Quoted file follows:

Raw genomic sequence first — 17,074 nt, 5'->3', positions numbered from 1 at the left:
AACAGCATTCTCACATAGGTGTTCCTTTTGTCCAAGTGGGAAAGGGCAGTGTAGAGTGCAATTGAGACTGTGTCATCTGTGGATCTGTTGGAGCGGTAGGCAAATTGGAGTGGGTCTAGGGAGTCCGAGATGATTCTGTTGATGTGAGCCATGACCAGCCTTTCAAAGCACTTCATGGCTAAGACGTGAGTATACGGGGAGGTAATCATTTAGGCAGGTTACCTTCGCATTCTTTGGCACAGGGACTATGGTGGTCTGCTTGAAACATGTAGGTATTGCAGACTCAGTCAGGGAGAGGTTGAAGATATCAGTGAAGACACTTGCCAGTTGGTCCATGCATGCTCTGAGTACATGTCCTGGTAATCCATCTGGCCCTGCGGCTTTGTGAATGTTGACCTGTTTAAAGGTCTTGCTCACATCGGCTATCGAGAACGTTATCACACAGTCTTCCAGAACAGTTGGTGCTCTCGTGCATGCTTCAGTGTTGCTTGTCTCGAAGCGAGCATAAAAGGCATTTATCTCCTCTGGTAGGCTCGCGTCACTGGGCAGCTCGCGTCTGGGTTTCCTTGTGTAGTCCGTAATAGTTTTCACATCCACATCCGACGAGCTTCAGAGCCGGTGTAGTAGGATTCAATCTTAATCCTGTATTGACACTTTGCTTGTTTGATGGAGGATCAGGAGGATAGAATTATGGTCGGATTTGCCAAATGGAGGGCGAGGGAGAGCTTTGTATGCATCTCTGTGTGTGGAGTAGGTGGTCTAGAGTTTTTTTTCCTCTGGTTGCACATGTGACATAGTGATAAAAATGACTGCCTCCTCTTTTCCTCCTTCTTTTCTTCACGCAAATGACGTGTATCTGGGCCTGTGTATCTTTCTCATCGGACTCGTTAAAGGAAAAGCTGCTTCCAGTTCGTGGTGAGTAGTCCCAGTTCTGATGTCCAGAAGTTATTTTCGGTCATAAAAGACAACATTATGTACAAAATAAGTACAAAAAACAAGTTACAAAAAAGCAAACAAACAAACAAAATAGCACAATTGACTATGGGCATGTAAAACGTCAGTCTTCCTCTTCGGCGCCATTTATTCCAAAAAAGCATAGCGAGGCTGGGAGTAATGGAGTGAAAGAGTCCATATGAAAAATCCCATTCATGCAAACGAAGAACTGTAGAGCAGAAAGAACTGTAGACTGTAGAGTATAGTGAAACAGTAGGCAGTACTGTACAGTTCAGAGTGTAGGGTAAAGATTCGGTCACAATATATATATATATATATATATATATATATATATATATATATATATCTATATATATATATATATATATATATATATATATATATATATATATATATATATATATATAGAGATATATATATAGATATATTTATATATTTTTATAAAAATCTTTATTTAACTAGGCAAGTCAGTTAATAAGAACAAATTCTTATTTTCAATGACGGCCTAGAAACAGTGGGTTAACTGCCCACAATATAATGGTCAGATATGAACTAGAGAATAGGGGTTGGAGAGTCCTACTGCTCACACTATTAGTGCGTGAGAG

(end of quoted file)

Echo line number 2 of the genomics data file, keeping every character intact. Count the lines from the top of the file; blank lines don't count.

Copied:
AACAGCATTCTCACATAGGTGTTCCTTTTGTCCAAGTGGGAAAGGGCAGTGTAGAGTGCAATTGAGACTGTGTCATCTGTGGATCTGTTGGAGCGGTAGGCAAATTGGAGTGGGTCTAGGGAGTCCGAGATGATTCTGTTGATGTGAGCCATGACCAGCCTTTCAAAGCACTTCATGGCTAAGACGTGAGTATACGGGGAGGTAATCATTTAGGCAGGTTACCTTCGCATTCTTTGGCACAGGGACTATGGTGGTCTGCTTGAAACATGTAGGTATTGCAGACTCAGTCAGGGAGAGGTTGAAGATATCAGTGAAGACACTTGCCAGTTGGTCCATGCATGCTCTGAGTACATGTCCTGGTAATCCATCTGGCCCTGCGGCTTTGTGAATGTTGACCTGTTTAAAGGTCTTGCTCACATCGGCTATCGAGAACGTTATCACACAGTCTTCCAGAACAGTTGGTGCTCTCGTGCATGCTTCAGTGTTGCTTGTCTCGAAGCGAGCATAAAAGGCATTTATCTCCTCTGGTAGGCTCGCGTCACTGGGCAGCTCGCGTCTGGGTTTCCTTGTGTAGTCCGTAATAGTTTTCACATCCACATCCGACGAGCTTCAGAGCCGGTGTAGTAGGATTCAATCTTAATCCTGTATTGACACTTTGCTTGTTTGATGGAGGATCAGGAGGATAGAATTATGGTCGGATTTGCCAAATGGAGGGCGAGGGAGAGCTTTGTATGCATCTCTGTGTGTGGAGTAGGTGGTCTAGAGTTTTTTTTCCTCTGGTTGCACATGTGACATAGTGATAAAAATGACTGCCTCCTCTTTTCCTCCTTCTTTTCTTCACGCAAATGACGTGTATCTGGGCCTGTGTATCTTTCTCATCGGACTCGTTAAAGGAAAAGCTGCTTCCAGTTCGTGGTGAGTAGTCCCAGTTCTGATGTCCAGAAGTTATTTTCGGTCATAAAAGACAACATTATGTACAAAATAAGTACAAAAAACAAGTTACAAAAAAGCAAACAAACAAACAAAATAGCACAATTGACTATGGGCATGTAAAACGTCAGTCTTCCTCTTCGGCGCCATTTATTCCAAAAAAGCATAGCGAGGCTGGGAGTAATGGAGTGAAAGAGTCCATATGAAAAATCCCATTCATGCAAACGAAGAACTGTAGAGCAGAAAGAACTGTAGACTGTAGAGTATAGTGAAACAGTAGGCAGTACTGTACAGTTCAGAGTGTAGGGTAAAGATTCGGTCACAATATATATATATATATATATATATATATATATATATATATATATATCTATATATATATATATATATATATATATATATATATATATATATATATATATATATATATAGAGATATATATATAGATATATTTATATATTTTTATAAAAATCTTTATTTAACTAGGCAAGTCAGTTAATAAGAACAAATTCTTATTTTCAATGACGGCCTAGAAACAGTGGGTTAACTGCCCACAATATAATGGTCAGATATGAACTAGAGAATAGGGGTTGGAGAGTCCTACTGCTCACACTATTAGTGCGTGAGAG